Introduction: Although physical activity (PA) reduces cardiovascular disease (CVD) risk, physical inactivity remains a pressing public health concern, especially among African American (AA) women in the USA. PA interventions focused on AA women living in resource-limited communities with scarce PA infrastructure are needed. Mobile health (mHealth) technology can increase access to PA interventions. We describe the development of a clinical protocol for a multilevel, community-based, mHealth PA intervention for AA women.
Methods and analysis: An mHealth intervention targeting AA women living in resource-limited Washington, DC communities was developed based on the socioecological framework for PA. Over 6 months, we will use a Sequential Multi-Assignment, Randomized Trial approach to compare the effects on PA of location-based remote messaging (named 'tailored-to-place') to standard remote messaging in an mHealth intervention. Participants will be randomised to a remote messaging intervention for 3 months, at which point the intervention strategy will adapt based on individuals' PA levels. Those who do not meet the PA goal will be rerandomised to more intensive treatment. Participants will be followed for another 3 months to determine the contribution of each mHealth intervention to PA level. This protocol will use novel statistical approaches to account for the adaptive strategy. Finally, effects of PA changes on CVD risk biomarkers will be characterised.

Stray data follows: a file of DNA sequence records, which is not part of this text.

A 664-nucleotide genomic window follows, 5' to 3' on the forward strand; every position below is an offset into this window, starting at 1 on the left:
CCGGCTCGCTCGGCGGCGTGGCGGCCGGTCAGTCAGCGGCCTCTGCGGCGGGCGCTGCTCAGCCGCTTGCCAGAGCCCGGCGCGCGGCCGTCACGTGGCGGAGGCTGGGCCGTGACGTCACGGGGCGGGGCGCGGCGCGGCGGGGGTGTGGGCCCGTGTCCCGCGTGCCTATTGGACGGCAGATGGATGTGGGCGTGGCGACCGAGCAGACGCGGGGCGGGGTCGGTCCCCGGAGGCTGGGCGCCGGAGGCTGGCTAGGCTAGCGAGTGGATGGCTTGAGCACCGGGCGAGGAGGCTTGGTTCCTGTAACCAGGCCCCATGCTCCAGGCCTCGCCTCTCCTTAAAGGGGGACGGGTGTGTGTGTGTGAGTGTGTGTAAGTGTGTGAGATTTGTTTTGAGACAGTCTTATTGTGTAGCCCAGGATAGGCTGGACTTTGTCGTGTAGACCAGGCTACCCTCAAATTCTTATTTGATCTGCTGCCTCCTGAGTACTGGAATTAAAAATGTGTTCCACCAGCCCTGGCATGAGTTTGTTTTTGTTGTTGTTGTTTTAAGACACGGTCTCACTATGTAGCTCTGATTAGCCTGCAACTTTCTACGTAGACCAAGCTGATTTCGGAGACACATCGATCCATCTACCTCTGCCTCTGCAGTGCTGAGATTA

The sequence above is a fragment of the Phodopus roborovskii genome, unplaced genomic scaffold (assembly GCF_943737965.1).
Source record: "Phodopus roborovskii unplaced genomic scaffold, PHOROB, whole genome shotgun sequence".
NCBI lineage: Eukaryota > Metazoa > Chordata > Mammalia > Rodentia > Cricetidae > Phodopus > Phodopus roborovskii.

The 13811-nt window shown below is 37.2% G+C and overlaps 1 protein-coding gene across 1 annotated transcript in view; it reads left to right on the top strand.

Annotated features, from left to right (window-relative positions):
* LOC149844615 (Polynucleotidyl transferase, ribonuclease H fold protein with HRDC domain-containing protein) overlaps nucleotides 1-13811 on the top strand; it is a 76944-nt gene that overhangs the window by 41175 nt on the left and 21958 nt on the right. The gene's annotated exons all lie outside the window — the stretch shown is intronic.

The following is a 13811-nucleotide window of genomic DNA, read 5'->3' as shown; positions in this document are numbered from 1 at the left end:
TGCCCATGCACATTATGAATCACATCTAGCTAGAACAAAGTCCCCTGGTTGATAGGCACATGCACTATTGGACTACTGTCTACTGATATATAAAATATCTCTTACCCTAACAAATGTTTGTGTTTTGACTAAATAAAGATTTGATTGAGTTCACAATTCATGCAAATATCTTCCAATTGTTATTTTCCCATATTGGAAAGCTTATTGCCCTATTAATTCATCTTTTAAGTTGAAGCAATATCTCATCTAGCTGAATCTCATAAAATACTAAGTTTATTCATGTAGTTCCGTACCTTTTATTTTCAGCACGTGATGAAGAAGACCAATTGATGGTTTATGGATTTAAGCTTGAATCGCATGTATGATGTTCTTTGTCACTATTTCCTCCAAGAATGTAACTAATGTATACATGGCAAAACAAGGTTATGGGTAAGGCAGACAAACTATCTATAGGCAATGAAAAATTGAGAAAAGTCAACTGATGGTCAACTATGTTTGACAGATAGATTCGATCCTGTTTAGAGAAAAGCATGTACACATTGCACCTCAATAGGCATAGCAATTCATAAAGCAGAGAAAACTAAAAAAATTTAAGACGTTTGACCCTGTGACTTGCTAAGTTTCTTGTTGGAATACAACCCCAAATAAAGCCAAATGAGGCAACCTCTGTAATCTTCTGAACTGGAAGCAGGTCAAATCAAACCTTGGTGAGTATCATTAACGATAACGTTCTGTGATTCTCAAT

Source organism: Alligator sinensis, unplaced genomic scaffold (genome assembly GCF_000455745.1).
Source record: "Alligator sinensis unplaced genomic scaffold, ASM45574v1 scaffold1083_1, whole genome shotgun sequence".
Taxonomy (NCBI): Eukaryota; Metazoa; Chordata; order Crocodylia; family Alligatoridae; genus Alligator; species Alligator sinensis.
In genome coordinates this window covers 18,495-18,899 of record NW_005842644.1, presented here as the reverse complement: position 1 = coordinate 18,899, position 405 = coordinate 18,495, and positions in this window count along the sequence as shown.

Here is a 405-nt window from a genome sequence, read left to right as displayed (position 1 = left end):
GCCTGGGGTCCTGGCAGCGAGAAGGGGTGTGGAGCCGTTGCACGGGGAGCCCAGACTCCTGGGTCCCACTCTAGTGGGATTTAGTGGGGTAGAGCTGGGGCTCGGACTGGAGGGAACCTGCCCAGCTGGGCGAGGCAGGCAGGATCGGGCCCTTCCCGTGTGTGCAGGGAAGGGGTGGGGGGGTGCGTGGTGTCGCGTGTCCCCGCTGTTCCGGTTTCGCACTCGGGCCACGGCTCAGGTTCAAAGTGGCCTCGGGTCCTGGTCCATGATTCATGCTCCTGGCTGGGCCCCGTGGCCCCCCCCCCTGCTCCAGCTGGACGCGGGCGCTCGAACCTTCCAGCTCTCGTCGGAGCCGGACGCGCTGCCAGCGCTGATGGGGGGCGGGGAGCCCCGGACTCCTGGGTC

Ethics and dissemination: This protocol has been developed in partnership with a Washington, DC-area community advisory board to ensure feasibility and acceptability to community members. The National Institutes of Health Intramural IRB approved this research and the National Heart, Lung, and Blood Institute provided funding. Once published, results of this work will be disseminated to community members through presentations at community advisory board meetings and our quarterly newsletter.
Trial registration number: NCT03288207.
Keywords: cardiology; health informatics; protocols & guidelines; public health; social medicine; statistics & research methods.
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